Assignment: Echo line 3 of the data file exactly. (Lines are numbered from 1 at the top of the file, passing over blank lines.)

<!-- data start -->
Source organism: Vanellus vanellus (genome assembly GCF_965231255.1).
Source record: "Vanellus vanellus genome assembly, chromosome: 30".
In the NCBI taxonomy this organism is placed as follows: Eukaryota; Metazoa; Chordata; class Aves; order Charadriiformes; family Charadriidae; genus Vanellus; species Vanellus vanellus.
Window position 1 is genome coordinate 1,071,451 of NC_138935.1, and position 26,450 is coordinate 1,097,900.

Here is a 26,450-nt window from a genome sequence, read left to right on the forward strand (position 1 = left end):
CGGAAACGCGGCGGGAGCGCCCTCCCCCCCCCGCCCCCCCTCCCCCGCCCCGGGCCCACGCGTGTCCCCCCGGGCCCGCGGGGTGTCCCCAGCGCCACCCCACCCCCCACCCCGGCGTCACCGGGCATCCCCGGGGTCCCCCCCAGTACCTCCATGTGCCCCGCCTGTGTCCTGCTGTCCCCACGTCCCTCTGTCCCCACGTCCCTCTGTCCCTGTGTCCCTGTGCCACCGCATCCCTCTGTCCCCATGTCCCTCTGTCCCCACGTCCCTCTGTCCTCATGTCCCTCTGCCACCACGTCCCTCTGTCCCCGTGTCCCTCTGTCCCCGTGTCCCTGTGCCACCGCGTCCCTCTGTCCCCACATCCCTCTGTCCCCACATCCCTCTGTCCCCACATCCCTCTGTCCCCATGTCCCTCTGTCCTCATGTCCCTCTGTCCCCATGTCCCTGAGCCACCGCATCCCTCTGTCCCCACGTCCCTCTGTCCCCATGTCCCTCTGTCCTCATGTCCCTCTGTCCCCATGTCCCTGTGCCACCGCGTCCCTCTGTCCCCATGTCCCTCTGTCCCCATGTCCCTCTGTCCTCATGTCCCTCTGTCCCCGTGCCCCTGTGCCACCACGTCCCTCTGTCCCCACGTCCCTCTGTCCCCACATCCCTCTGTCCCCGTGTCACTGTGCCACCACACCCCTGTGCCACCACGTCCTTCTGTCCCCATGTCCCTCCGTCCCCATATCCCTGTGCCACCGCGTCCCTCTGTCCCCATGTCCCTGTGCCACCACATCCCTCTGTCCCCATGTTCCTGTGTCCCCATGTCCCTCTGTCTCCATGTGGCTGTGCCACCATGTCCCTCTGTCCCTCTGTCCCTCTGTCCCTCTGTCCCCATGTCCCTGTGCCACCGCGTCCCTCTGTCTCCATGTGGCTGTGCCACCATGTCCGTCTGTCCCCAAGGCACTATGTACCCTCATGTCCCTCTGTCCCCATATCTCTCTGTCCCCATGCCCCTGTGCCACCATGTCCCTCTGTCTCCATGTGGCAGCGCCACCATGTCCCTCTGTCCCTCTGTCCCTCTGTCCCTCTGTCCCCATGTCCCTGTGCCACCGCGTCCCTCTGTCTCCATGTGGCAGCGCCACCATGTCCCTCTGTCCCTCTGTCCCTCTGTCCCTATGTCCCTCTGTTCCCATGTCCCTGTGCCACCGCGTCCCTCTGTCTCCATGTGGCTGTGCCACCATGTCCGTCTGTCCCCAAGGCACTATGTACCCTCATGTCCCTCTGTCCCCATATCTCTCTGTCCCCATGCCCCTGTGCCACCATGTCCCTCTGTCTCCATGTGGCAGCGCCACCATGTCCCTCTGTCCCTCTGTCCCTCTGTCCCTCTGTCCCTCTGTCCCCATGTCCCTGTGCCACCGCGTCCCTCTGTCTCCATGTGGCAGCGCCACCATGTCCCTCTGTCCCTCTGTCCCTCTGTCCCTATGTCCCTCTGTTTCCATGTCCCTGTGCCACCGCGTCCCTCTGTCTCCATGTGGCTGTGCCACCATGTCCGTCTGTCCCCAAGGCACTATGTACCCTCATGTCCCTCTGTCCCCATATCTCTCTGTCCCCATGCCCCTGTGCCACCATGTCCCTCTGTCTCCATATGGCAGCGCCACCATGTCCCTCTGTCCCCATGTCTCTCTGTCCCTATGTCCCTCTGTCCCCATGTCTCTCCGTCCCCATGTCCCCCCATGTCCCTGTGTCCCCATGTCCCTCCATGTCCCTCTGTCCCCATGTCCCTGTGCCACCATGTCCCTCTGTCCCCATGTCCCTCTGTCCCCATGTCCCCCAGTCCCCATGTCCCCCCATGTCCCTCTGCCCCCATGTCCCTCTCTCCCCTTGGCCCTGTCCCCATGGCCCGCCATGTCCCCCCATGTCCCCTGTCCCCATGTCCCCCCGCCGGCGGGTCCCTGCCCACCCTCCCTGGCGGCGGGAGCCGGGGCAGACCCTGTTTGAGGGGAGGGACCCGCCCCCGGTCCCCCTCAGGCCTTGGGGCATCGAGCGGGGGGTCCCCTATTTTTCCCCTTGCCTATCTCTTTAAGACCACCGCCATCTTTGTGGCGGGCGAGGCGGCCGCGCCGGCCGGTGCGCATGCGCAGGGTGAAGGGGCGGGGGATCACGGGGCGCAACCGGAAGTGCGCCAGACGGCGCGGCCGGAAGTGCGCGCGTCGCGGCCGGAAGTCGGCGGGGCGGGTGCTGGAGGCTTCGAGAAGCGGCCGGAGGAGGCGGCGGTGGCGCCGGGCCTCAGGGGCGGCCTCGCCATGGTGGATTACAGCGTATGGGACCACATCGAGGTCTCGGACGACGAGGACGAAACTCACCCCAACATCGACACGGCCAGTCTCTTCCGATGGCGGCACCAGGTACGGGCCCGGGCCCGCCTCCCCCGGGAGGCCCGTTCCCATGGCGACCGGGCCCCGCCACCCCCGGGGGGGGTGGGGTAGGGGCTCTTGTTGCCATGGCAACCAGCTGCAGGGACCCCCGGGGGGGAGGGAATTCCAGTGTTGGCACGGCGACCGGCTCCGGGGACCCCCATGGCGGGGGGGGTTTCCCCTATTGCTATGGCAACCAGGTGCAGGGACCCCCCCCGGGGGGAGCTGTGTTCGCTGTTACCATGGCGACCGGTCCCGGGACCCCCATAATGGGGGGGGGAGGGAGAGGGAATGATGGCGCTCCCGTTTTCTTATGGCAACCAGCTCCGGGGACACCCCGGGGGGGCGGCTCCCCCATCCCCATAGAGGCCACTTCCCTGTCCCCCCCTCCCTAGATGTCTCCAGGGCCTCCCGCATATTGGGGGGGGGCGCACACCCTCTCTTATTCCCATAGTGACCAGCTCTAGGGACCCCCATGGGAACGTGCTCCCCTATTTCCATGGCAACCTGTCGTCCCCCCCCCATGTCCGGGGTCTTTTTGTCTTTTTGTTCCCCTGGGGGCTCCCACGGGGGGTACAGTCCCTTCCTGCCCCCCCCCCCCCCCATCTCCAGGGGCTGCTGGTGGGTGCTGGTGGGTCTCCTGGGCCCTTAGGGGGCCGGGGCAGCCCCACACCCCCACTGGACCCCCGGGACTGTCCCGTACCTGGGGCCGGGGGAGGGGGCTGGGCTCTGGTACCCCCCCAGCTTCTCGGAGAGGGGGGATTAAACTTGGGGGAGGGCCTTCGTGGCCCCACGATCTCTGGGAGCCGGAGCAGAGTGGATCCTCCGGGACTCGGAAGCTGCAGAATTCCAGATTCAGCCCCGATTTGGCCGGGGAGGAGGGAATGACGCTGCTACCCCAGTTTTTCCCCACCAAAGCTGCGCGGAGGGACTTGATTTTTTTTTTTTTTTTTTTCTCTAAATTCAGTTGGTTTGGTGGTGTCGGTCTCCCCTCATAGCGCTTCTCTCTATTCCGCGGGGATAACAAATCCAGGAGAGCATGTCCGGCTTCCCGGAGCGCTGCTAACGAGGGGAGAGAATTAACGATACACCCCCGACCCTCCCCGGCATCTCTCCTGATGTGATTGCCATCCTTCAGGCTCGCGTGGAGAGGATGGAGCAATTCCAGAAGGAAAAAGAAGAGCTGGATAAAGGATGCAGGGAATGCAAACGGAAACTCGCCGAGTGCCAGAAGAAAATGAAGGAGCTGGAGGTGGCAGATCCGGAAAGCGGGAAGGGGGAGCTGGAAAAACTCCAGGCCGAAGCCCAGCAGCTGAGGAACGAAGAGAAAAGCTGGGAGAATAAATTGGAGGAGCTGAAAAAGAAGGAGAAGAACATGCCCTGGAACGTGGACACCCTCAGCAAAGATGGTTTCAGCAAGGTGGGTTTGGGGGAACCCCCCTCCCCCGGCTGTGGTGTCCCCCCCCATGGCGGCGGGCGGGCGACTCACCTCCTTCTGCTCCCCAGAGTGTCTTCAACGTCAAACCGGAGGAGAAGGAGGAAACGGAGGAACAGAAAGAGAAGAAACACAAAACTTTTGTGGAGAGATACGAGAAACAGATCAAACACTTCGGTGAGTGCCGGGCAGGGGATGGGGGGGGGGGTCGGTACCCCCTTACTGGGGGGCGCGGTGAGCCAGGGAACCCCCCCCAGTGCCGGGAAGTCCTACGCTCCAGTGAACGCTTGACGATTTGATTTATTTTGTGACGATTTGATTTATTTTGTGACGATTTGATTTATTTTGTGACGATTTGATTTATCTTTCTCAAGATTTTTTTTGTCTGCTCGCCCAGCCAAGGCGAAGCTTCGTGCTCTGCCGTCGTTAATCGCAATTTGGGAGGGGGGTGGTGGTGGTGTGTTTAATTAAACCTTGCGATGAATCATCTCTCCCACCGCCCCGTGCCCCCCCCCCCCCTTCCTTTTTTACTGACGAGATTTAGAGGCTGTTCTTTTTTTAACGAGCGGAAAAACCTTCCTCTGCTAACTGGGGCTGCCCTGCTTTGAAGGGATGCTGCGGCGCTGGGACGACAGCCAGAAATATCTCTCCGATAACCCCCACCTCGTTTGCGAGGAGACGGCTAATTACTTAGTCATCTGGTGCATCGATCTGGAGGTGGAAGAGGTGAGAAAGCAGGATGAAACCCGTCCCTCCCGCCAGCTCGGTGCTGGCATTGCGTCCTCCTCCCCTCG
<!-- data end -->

In the NCBI taxonomy this organism is placed as follows: Eukaryota; Metazoa; Chordata; class Aves; order Charadriiformes; family Charadriidae; genus Vanellus; species Vanellus vanellus.